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What Is It? Even after cleaning off the dust.... Still don't know what you have? Let the knowledgeable old-timers help you out

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Old 05-01-2017, 11:49 PM   #21 (permalink)
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That co2 tank will be hydro exempt in Canada too, it's below 61 cubic inches capacity. It's end-of-life will be 25 years from the manufacture date stamped on it.
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Old 05-02-2017, 02:28 AM   #22 (permalink)
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Heard contrary to the hydro exempt from other Canadian forum members but that would be mute as I do not believe that any siphon 7oz is newer than 25 years old. In the US there is no end-of-life for this tank. Only physical damage would warrant removal from service.

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Well I did it! Tonight I took the gun down and replaced every o-ring I could access!

Ivan
I am guessing this did not include the valve. When You do this is what is inside. Keep the cup and seal sets together.
Picture 1
The pin under the valve holds it in. 1/8 punch to remove. Use the correct wrench to remove snap rings. The brass surface can damage easily. Clean outside of valve and inside of receiver and oil. Valve body must move. On replacing the pin, keep cut side down so it won't shave the valve, an issue that caused the pin to be replaced with a C valve retainer on later 68-Specials.
Picture 2
Hope these help.
Attached Images
File Type: png valveint.png (86.7 KB, 78 views)
File Type: jpg valveoring.jpg (133.8 KB, 76 views)
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Old 05-02-2017, 01:43 PM   #23 (permalink)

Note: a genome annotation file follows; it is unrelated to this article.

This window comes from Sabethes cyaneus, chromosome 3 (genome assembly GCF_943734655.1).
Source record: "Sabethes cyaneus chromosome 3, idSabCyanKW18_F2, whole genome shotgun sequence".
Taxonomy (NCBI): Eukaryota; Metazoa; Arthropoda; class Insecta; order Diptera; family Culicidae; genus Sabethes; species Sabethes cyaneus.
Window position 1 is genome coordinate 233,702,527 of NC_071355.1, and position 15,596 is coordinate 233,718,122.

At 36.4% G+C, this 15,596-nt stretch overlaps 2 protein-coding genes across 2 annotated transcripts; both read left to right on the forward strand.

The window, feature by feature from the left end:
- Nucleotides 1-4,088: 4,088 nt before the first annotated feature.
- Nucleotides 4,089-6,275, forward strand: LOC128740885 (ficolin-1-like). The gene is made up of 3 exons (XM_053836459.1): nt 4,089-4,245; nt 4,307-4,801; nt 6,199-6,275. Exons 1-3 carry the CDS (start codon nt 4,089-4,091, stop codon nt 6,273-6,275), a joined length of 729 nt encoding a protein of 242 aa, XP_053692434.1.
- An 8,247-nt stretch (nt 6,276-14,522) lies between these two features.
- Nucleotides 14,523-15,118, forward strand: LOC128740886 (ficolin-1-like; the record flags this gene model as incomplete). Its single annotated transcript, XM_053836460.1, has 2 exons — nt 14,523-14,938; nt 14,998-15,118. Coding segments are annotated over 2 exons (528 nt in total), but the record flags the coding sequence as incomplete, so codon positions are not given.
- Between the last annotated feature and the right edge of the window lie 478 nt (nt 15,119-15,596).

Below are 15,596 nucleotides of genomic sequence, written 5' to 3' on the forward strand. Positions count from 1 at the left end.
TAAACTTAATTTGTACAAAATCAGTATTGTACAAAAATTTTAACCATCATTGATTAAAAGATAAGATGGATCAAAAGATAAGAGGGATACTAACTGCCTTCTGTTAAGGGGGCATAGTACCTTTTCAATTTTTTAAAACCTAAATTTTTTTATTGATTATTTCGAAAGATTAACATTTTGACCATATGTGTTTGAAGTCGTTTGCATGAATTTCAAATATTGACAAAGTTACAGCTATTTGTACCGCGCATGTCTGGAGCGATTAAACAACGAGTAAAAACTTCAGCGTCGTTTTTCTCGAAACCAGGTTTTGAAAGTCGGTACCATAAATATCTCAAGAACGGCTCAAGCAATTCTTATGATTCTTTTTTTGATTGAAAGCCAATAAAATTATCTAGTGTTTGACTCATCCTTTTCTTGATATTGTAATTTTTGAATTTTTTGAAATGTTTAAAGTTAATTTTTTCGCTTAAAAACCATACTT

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I did the valve internals, but didn't remove the valve physically from the receiver. Is the 1/16" line flexible enough to allow the valve to back out of the receiver without kinking, generally?

I replaced all the valve internal o-rings, but I see that I may have damaged the front o-ring because I removed everything through the back of the valve, your info says the middle of the valve area is unfinished and could compromise the o-ring. So I'll probably replace that one again while I have the valve out, just to be safe.

I was careful to keep the seals, spring and seats in the same order and orientation as they were when removed.

I have band practice right after work tonight so I dont think I'll have time to get my new pics uploaded, but hoping to over the next couple evenings!

Again, your knowledge continues to be invaluable and I'm thoroughly enjoying learning about this gun.

Ivan
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Old 05-03-2017, 12:17 AM   #24 (permalink)
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The gas line is pretty tough and flexible. Have regularly backed them out to clean and oil the outside of the valves and inside the receiver on all my 68s without any problems. Hook the center of the line and lift as you back the valve out. Just remember that yours has a 1/8 roll pin directly under the valve that must be carefully removed first to get the valve body out. To avoid marring use a 1/8 punch to tap it back out the side it was driven into. Replace on same side.
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Old 05-03-2017, 04:45 PM   #25 (permalink)
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the internal gas lines are VERY tough to prove this back in the day the designer of this put a blow torch on a full CO2 tank and we sat watching the line expand...it didn't rupture.
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Old 05-04-2017, 11:05 PM   #26 (permalink)